Political Mother, Hofesh Shechters first full-length feature since 2007, finally arrives for the eagerly anticipating London dance set after debuting at the Brighton Festival several months ago.
While Shechter is never overtly political, the undertones are undeniable. The dancers wear prison-like uniform, the drummers are clad in military gear.
One interesting character springs to mind: lit up from the back and standing high, we see a man ranting and gesticulating manically. Is it a fanatic, fundamentalist preacher? Is it a politician, arguing for a vote? A rebel group leader rounding up the troops, stirring up anger and hate? Shechter seems to be telling us: theyre all the same. Nevertheless, the others face him, kneeling, as if praying to a godly figure.
This imagery is directly followed by the guitarists and singer of the live band that accompanies the production they glow under their spotlights, standing tall in the same place as their predecessor. Is this our new religion, our new god?
Political Mother seems to be saying something about destiny. At times, the dancers move with intent, full of purpose; a lot of the time, however, they are stopped in their tracks and trembling violently. When they sprint in a circle of light, we question whether it is possible to break out of this cycle of chasing, of needing.
There are flashes of humour, too. Arms up like they are in surrender and facing the audience, the dancers line up, waiting for their captors next step. Only that in a similar way to those in prison uniform, who are dehumanised not just by their clothes, but from the way they walk as if possessed, or roll on their backs, directionless their captor is wearing a gorilla mask. We laugh, not just because its a funny sight, but because it takes away his power over the others. Meanwhile, a couple, convinced of their imminent death, turn to find a bongo-fuelled carnival dance behind them.
At the end of the piece, all the action goes into slow-motion and we are brought right back, section by section, to the very beginning, where a warrior now pulls a sword out of himself. Perhaps the title is referring to mother as creator, that we are the creator of our own destiny, not followers of a written path.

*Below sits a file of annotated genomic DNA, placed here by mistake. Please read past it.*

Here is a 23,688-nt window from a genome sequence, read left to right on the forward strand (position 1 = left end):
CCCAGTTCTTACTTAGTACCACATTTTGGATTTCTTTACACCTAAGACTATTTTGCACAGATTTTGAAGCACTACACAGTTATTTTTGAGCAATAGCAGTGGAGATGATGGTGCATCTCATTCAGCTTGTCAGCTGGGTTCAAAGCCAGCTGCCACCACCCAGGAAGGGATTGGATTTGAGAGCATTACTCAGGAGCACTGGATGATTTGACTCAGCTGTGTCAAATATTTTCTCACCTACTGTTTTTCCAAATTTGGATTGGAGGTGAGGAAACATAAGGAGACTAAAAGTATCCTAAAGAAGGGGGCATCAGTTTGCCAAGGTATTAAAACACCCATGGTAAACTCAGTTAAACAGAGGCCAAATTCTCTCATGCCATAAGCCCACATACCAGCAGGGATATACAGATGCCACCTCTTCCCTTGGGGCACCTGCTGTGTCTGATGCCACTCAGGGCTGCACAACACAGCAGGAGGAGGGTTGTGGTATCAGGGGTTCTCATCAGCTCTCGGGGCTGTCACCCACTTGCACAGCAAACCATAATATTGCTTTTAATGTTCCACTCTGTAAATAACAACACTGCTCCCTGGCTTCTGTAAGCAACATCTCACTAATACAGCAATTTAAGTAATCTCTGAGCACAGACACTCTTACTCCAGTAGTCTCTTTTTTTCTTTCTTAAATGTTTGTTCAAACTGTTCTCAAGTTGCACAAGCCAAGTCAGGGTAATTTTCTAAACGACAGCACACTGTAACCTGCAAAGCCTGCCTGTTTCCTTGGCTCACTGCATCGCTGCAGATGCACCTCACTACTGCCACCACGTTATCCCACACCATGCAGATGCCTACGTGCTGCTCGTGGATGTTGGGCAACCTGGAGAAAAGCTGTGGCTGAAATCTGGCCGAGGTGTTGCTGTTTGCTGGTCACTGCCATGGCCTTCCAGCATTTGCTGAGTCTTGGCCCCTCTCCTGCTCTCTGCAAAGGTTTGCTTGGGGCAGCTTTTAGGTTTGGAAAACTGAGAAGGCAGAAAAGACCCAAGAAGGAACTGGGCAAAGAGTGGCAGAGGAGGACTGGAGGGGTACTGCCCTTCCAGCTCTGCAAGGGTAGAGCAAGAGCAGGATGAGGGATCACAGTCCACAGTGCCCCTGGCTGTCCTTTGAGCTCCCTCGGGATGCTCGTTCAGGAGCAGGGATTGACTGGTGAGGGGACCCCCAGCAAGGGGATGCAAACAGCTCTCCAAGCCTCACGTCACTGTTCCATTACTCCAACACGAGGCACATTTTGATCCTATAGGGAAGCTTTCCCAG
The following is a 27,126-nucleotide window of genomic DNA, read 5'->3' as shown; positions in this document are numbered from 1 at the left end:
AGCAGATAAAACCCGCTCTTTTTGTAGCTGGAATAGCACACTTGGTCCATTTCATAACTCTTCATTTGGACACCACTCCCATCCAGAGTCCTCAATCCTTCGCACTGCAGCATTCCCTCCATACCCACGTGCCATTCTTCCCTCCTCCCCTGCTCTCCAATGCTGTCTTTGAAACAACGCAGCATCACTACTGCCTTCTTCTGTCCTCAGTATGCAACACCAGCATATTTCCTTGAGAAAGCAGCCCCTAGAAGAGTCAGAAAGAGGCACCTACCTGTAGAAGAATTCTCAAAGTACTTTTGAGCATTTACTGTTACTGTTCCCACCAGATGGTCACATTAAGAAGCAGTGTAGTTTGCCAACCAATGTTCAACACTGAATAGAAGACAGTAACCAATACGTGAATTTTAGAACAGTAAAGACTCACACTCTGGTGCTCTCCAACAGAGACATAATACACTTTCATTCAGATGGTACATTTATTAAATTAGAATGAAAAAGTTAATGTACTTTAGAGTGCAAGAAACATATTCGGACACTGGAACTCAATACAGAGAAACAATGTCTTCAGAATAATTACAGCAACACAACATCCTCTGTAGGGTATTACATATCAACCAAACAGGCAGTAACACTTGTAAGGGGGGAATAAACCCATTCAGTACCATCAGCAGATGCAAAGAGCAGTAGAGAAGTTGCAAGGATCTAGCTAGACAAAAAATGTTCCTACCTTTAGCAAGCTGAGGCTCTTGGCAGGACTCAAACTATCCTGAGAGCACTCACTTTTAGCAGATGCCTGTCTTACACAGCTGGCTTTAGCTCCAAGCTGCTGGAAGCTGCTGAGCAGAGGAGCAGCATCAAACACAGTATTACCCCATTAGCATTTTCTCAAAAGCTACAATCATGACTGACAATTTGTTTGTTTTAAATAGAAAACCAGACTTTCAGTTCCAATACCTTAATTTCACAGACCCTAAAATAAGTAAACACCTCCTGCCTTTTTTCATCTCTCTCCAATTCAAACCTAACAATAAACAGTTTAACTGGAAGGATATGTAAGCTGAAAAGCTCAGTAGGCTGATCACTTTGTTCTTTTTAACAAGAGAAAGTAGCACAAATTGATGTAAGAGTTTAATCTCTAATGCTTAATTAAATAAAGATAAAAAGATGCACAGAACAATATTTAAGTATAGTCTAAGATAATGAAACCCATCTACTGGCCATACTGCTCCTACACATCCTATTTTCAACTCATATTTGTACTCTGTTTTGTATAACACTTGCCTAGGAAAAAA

What makes Shechter, and Political Mother, exhilarating to watch is that he is never tempted into conventions of what is dance by putting a nice turn here or a high leg extension there. His vocabulary remains defiantly his.
Much like his previous works, his dancers move in a pack a gang, a cult, call it what you will and their movements are grounded and at times animal-like. It is this intensely raw quality that makes his choreography feel real. It is an immediate feeling that hits you inside as you watch this chaotic energy; the folk dance of our times.
On a different note, whereas his last London show, The Choreographers Cut at the Roundhouse, was full of loud, skinny-jeaned teenagers, the opening night of Political Mother attracted a crowd not vastly different from usual Sadlers Wells performances.
What if Shechters work has stopped being relevant to those it had tried so hard to reach? Within five minutes of the opening, when the guitars come on and the drummers appear in blocks of light (with the volume turned up to eleven, if you will), any fears were quickly banished. But, apparently, this cannot be said for everyone, as evidenced by one couple in front of me, who put their hands to their ears as the first notes came crashing in and remained so for the duration of the dance. At the end as the audiences deafening applause surrounded them they sat, stone-faced, their hands firmly on their sides. Oh well, you cant have it all.